OASPA Board Members are appointed via an annual election process and serve for a term of three years, playing a vital role in OASPA’s work to support and represent the interests of Open Access journal and book publishers globally. In the sixth of a series of posts highlighting the important contributions of the Board, OASPA’s Events and Communications Coordinator, Leyla Williams, talked to Rhodri Jackson, Editorial Director at Oxford University Press and outgoing OASPA Board member.
Thanks for talking to me today, Rhodri. How long did you serve on the OASPA Board, and why did you join?
I served on the OASPA Board for six years until very recently. The reason I initially joined the Board in 2012 was the same reason Oxford University Press itself joined OASPA; I attended the first COASP meeting, where I met OASPA founders Caroline Sutton, Paul Peters, Mark Patterson, David Ross, and Lars Bjørnshauge, and subsequently spent lots of time talking with and getting advice from them about open access publishing. When the chance came to join the Board, I took it.
What has changed about OASPA and open access publishing since you joined the Board in 2012?
In both cases, it’s been a story of growth. At that time OASPA had been going for three or four years, but wasn’t especially organised; it had grown organically thanks to the passion of those involved in setting it up. In the past six years, OASPA has grown and changed enormously both in terms of membership and in how we have professionalised. OASPA now has two members of staff, and has really developed from the time when we relied on the Board to do most of the work (in addition to their day jobs). As the outgoing Treasurer, I have worked closely with Paul Peters, OASPA’s current president, to make OASPA financially sound and put the association in a good place to actively represent OASPA’s membership.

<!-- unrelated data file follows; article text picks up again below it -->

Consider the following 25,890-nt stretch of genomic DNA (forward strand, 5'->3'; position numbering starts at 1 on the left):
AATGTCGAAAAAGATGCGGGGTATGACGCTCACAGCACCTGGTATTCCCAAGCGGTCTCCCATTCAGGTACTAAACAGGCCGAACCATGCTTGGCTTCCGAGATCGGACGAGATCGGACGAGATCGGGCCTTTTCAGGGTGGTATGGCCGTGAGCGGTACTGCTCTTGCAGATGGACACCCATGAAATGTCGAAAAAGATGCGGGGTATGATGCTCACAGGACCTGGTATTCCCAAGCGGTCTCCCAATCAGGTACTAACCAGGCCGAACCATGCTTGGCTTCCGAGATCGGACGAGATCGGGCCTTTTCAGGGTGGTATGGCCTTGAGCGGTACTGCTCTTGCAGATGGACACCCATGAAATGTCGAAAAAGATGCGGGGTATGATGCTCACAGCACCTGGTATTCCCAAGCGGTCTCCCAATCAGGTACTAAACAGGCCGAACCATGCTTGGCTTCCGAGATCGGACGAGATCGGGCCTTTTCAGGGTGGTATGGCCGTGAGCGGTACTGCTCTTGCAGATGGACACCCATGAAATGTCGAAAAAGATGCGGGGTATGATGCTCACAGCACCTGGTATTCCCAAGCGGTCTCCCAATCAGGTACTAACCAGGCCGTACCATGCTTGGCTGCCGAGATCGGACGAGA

As for open access publishing itself and how it has changed – 2012 was a key moment. Funders like RCUK and the Wellcome Trust updated their publishing policies to advocate much more heavily for open access; the Finch Review came out; and there was a huge expansion in hybrid publishing and parallel growth in investment in open access.
You’ve been working at Oxford University Press since 2006. What has been your experience working in publishing and open access there?
I’ve been working in open access at OUP since I first started working at the organisation, and at that time it was really just a couple of us doing so. Early on, I worked on Nucleic Acids Research, which we flipped from a subscription to an open access journal. Now, we have six people at OUP who work purely on open access, and hybrid publishing is a standard part of our offering, so things have changed dramatically in the intervening years.
What have been some particular highlights for you in your time working in open access?
At OUP, I’m proud to have helped get us to a place where we now carry more than fifty open access journals. While almost all of these are in STEM fields, I have brought two open access law journals to OUP: the Journal of Legal Analysis and the Journal of Law and the Biosciences. I’ve also been lucky to work closely with Eelco Ferwerda and Jisc on OAPEN, which was a landmark effort in open access book publishing, and was involved in ensuring that there is now a whole infrastructure in place for open access books at OUP[JR1] .